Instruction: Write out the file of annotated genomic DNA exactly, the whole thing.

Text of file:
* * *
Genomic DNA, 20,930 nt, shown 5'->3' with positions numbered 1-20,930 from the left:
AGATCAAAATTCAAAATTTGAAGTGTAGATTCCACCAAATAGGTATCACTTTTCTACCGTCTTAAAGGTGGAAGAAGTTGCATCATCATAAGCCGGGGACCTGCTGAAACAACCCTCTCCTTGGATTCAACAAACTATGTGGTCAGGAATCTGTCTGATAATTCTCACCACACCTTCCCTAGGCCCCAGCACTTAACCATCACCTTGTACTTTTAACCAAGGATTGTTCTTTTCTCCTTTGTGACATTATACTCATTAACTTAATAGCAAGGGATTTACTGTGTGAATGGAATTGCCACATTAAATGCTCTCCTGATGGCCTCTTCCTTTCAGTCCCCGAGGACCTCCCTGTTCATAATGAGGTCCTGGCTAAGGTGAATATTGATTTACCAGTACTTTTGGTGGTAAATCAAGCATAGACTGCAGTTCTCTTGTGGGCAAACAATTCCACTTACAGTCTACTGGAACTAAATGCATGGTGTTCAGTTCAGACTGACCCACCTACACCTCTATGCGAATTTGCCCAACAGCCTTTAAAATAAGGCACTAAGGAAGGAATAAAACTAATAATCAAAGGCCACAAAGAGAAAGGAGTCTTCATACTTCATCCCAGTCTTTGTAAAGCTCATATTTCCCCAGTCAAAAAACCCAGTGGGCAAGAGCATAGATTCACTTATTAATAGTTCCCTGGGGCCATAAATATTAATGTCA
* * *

Genomic DNA, 20,930 nt, shown 5'->3' with positions numbered 1-20,930 from the left:
AGATCAAAATTCAAAATTTGAAGTGTAGATTCCACCAAATAGGTATCACTTTTCTACCGTCTTAAAGGTGGAAGAAGTTGCATCATCATAAGCCGGGGACCTGCTGAAACAACCCTCTCCTTGGATTCAACAAACTATGTGGTCAGGAATCTGTCTGATAATTCTCACCACACCTTCCCTAGGCCCCAGCACTTAACCATCACCTTGTACTTTTAACCAAGGATTGTTCTTTTCTCCTTTGTGACATTATACTCATTAACTTAATAGCAAGGGATTTACTGTGTGAATGGAATTGCCACATTAAATGCTCTCCTGATGGCCTCTTCCTTTCAGTCCCCGAGGACCTCCCTGTTCATAATGAGGTCCTGGCTAAGGTGAATATTGATTTACCAGTACTTTTGGTGGTAAATCAAGCATAGACTGCAGTTCTCTTGTGGGCAAACAATTCCACTTACAGTCTACTGGAACTAAATGCATGGTGTTCAGTTCAGACTGACCCACCTACACCTCTATGCGAATTTGCCCAACAGCCTTTAAAATAAGGCACTAAGGAAGGAATAAAACTAATAATCAAAGGCCACAAAGAGAAAGGAGTCTTCATACTTCATCCCAGTCTTTGTAAAGCTCATATTTCCCCAGTCAAAAAACCCAGTGGGCAAGAGCATAGATTCACTTATTAATAGTTCCCTGGGGCCATAAATATTAATGTCA